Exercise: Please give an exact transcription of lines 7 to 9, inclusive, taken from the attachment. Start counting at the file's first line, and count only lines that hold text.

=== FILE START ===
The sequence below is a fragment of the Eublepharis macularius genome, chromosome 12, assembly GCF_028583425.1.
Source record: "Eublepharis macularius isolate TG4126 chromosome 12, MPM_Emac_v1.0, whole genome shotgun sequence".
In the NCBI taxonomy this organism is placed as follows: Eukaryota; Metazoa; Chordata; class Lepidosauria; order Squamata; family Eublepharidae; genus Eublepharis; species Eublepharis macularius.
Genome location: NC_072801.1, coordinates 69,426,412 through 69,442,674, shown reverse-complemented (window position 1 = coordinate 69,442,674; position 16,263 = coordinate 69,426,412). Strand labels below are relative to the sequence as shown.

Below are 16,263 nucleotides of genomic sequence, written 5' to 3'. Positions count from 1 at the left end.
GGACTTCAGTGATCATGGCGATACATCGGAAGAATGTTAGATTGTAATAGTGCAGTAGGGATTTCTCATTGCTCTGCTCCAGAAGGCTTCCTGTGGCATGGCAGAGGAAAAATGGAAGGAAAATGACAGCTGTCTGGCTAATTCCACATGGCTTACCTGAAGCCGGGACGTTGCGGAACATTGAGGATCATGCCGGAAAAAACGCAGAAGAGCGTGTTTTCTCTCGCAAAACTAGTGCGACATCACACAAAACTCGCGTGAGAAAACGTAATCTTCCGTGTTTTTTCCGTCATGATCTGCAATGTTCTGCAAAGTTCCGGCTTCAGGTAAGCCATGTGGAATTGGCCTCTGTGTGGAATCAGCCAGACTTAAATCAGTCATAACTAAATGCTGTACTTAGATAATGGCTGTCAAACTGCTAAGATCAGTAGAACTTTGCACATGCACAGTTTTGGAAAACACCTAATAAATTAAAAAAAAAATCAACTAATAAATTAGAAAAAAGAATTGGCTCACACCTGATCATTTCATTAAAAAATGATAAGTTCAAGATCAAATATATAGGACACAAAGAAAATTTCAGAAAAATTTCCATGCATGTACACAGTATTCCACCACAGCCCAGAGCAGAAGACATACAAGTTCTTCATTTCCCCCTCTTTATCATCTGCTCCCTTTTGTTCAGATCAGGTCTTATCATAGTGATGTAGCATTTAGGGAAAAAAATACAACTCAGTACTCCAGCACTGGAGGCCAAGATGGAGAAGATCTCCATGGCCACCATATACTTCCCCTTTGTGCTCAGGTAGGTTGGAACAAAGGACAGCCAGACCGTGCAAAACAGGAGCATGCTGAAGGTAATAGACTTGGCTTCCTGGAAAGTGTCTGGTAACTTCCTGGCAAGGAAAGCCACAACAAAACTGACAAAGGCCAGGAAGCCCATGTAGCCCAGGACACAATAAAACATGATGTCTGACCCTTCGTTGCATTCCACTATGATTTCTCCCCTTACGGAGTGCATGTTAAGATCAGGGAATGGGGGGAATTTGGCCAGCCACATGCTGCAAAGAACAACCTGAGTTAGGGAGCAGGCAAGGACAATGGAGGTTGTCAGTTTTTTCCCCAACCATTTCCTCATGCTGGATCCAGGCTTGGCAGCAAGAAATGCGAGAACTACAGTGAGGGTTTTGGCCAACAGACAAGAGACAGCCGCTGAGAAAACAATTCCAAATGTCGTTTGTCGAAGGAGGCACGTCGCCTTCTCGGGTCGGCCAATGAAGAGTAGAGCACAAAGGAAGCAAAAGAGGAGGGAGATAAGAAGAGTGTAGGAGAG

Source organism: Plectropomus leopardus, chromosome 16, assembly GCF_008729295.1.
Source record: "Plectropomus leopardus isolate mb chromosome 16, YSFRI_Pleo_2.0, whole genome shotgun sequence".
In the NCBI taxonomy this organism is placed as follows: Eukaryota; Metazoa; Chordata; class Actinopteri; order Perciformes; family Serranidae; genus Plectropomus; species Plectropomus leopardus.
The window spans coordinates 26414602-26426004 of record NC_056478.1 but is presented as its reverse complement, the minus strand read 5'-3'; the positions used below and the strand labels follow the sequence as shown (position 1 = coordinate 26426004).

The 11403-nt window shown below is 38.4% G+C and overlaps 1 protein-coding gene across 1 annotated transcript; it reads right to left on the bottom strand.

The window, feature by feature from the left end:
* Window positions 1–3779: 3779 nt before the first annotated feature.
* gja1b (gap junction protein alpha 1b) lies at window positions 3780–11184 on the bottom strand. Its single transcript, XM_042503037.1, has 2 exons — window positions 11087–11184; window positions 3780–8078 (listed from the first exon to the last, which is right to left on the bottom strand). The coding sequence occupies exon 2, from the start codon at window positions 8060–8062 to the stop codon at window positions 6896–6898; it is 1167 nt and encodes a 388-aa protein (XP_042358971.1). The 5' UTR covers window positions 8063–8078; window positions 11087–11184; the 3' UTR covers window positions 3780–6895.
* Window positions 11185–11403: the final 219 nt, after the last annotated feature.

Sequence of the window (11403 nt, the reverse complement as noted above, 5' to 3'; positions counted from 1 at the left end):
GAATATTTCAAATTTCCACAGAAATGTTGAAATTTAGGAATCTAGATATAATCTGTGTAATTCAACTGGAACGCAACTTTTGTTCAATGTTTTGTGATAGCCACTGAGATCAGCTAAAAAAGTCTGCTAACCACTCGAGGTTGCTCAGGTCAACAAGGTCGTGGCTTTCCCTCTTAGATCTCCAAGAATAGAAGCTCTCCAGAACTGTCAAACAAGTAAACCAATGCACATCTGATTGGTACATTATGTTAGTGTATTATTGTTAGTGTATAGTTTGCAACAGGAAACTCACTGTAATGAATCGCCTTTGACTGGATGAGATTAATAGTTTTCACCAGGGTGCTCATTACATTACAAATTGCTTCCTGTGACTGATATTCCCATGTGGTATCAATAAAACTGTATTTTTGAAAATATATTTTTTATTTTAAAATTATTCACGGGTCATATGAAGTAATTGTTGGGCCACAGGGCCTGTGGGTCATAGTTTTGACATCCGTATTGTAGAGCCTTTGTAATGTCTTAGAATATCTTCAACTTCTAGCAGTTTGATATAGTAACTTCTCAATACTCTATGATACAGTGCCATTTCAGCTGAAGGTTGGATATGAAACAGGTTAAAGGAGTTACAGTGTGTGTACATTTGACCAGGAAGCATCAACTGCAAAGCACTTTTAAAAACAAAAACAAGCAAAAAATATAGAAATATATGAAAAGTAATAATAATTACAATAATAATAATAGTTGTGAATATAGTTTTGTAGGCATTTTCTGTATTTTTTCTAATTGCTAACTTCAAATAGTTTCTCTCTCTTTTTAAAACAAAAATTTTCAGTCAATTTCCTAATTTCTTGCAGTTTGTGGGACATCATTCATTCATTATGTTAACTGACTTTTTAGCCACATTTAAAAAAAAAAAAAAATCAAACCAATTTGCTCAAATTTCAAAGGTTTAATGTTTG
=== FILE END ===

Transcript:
Source organism: Plectropomus leopardus, chromosome 16, assembly GCF_008729295.1.
Source record: "Plectropomus leopardus isolate mb chromosome 16, YSFRI_Pleo_2.0, whole genome shotgun sequence".
In the NCBI taxonomy this organism is placed as follows: Eukaryota; Metazoa; Chordata; class Actinopteri; order Perciformes; family Serranidae; genus Plectropomus; species Plectropomus leopardus.